The no-dig garden

Last week I popped along to the #NGS open day at Homeacres – Charles Dowding’s no dig garden in Somerset. I have visited before but not at this time of year, so it was good to see the beds early in the season.  It was a lovely sunny day and the constant stream of visitors kept Charles and Stephanie very busy.



















My aim this time was to look at the various trials that are underway in the garden.

Dig vs no-dig – this trial has been running since 2012  and it compares the  yield  of crops on the two beds. The 5m x 1.5m raised beds lie beside each other and have the same crops.  Each year they receive the same amount of compost. The dig bed is dug in December and  the compost is added under a single spit of soil while the no dig bed receives a top dressing of  approx 5cm of compost.  Both beds get the same sowings and plantings  and you can see from the photo that the no-dig bed looks to be slightly ahead already, although there are more crops to come. As  the early crops finish, they are removed and new crops added,  so carrot, kale, beetroot, French beans and endive are still to come.

Info about the dig vs no dig trial
Dig (left) and no dig (right)

One of my particular interests is crop rotations and if we need them. As we gain more insights into the working of the rhizosphere, it is apparent that some of our practices may be a bit out-dated. The natural agriculture approach from Japan does not use rotations  and, in fact, nothing is added to the soil – no compost, or additives and chemicals of any kind. The crops have to survive and each year seeds are saved,  the idea being that those plants best adapted to the conditions survive and set seed. Each generation becomes more adapted to the site and in time yields increase, but you also have to accept that some crops may never do well on a particular soil.

In this trial Charles has three strips: Strip 1 is forked in winter and 5 cm of  green waste /mushroom compost added on top, Strip 2 is no-dig with the same amount of compost which is added as a top dressing, and Strip 3 is no-dig with 5 cm composted cow’s manure  in winter. The crops are planted in the same place each year. Some of the crops are in their fifth season in the same beds – beans, broad beans, potato, leek, spinach and salad leaves. Interestingly, no brassicas. Horticulturalists usually recommend a long rotation for brassicas because of the risk of club root. This is a fungal disease. The fungus invades the roots, causing them to swell up and become distorted. The result is stunted growth and sometimes the death of the plant. There is no treatment, although liming and good drainage can help (the fungus likes wet, acid soils), as can the growing of club root resistant varieties. However,  once you have fungal spores, they can contaminate the soil for up to 20 years, so you really don’t want club root! But speaking with growers, club root is not that common anymore – whether that’s to do with the improved varieties,  better soil management or climate change, who knows?  Interestingly, if you have got clubroot, the advice is to grow your brassicas in the same plot each year to avoid  spreading the fungus around – so may be growing brassicas in the same plot is a good idea!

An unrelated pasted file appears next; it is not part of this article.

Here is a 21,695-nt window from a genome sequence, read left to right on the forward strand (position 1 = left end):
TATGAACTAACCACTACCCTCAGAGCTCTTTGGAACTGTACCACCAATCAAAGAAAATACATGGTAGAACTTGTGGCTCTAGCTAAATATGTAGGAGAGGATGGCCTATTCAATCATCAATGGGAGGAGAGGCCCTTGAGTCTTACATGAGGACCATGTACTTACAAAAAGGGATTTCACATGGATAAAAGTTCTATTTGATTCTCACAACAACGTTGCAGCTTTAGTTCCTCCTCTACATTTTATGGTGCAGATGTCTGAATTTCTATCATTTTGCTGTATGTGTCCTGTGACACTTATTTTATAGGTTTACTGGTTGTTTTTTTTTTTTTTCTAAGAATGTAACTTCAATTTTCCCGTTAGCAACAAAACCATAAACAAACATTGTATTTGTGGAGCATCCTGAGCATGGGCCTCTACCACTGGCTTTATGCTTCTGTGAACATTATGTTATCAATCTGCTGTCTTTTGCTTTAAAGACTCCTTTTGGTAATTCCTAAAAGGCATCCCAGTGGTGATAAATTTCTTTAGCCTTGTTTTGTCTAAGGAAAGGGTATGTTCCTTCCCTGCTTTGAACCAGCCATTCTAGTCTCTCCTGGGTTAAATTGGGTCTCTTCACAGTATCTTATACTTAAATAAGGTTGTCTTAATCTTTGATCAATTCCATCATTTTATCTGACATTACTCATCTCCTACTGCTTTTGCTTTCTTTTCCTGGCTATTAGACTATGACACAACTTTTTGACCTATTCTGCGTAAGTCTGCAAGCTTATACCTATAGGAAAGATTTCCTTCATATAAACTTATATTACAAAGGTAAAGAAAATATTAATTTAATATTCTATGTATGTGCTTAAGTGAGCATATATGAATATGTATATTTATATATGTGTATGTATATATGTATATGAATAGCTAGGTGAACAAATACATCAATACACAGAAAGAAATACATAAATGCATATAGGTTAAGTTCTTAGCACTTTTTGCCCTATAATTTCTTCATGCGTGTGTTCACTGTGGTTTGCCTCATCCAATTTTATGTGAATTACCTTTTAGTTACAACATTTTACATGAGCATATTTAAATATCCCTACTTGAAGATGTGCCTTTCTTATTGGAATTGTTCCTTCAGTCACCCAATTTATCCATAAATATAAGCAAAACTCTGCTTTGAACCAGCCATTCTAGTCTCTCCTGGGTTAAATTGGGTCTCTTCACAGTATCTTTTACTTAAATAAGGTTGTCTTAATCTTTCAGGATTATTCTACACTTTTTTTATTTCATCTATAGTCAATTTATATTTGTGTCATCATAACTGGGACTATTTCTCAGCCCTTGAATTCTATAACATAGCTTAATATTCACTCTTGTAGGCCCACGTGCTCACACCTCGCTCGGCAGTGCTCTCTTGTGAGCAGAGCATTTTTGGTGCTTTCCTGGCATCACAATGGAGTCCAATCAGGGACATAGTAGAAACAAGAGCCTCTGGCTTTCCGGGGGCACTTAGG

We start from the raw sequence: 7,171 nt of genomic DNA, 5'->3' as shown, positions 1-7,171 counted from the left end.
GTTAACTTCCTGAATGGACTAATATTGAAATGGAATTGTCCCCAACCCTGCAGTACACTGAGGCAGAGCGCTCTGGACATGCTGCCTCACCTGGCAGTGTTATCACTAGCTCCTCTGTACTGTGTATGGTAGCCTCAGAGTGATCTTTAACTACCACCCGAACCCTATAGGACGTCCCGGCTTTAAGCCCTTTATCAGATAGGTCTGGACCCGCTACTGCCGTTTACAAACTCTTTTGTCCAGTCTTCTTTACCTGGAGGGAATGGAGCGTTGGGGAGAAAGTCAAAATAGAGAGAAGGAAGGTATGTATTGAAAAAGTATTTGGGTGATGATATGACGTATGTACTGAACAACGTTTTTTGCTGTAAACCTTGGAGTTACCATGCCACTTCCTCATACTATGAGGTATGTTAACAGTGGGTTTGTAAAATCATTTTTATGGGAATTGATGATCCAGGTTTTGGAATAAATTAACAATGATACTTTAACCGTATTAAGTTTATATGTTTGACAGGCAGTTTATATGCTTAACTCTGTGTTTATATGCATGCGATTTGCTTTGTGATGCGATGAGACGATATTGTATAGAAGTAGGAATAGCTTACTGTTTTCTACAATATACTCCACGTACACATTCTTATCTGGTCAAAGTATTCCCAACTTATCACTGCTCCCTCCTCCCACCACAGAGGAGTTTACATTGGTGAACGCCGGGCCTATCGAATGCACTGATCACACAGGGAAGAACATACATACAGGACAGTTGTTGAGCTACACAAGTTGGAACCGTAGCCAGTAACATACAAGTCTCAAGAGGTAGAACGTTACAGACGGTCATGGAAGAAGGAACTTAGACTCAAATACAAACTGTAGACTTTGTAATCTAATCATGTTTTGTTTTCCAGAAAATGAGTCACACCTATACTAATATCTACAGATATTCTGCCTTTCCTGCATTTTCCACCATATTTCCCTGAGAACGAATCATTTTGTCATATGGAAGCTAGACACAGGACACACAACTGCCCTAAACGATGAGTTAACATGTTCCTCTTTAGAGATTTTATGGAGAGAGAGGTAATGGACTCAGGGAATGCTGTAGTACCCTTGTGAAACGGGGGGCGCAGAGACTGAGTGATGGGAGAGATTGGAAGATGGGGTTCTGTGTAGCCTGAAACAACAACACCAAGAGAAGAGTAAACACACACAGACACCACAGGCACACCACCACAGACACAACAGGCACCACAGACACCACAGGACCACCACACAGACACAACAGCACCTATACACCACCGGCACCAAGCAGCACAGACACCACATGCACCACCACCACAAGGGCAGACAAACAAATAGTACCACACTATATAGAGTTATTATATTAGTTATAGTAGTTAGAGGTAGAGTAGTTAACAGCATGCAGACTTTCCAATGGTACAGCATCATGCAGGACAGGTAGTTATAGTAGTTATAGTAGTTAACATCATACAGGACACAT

Info on the no rotation and compost trial
The no rotation beds – strip 1 nearest camera

Another trial looks at different composts.  Charles has divided a large raised bed containing compost into four squares, each with a 5cm  top dressing of a different compost (see photo below): homemade compost (left), Dalesfoot wool  compost (right),  Viridor green waste (top right) and Melcourt stable manure (top left).  Then bed was planted with potatoes and onions.

Viridor green waste (Revive) is quite dark but weed free,  so its good top dressing on garden beds.  We’re trialling it this year on the One Acre plot.  I love the story behind the Dalesfoot compost which uses wool and bracken – two materials that the producers get from their farm.  Bracken is spreading over some of the  farm’s hillsides, so cutting the fronds once a year helps to keep it under control, while the bracken itself  is potash-rich and ideal for use in compost.  The wool from their Herdwick sheep helps moisture retention and is a  source of  nitrogen. I have trialled some of the Dalesfoot composts before and was very pleased with the results, but I can’t use them on the One Acre plot as the company does not certify their compost for organic use  – really wish they did !!

compost trial


And finally, an instant bed. The leftover pile of cow manure was planted with potato tubers in April

Instant bed – cow manure planted with potatoes


You can read more and look at loads of photos on Charles’ website , subscribe to his newsletter or go on one of his many excellent courses. And if you want to see the garden the next open day is 2 September.

More to follow on mound beds and polyculture in the next blog.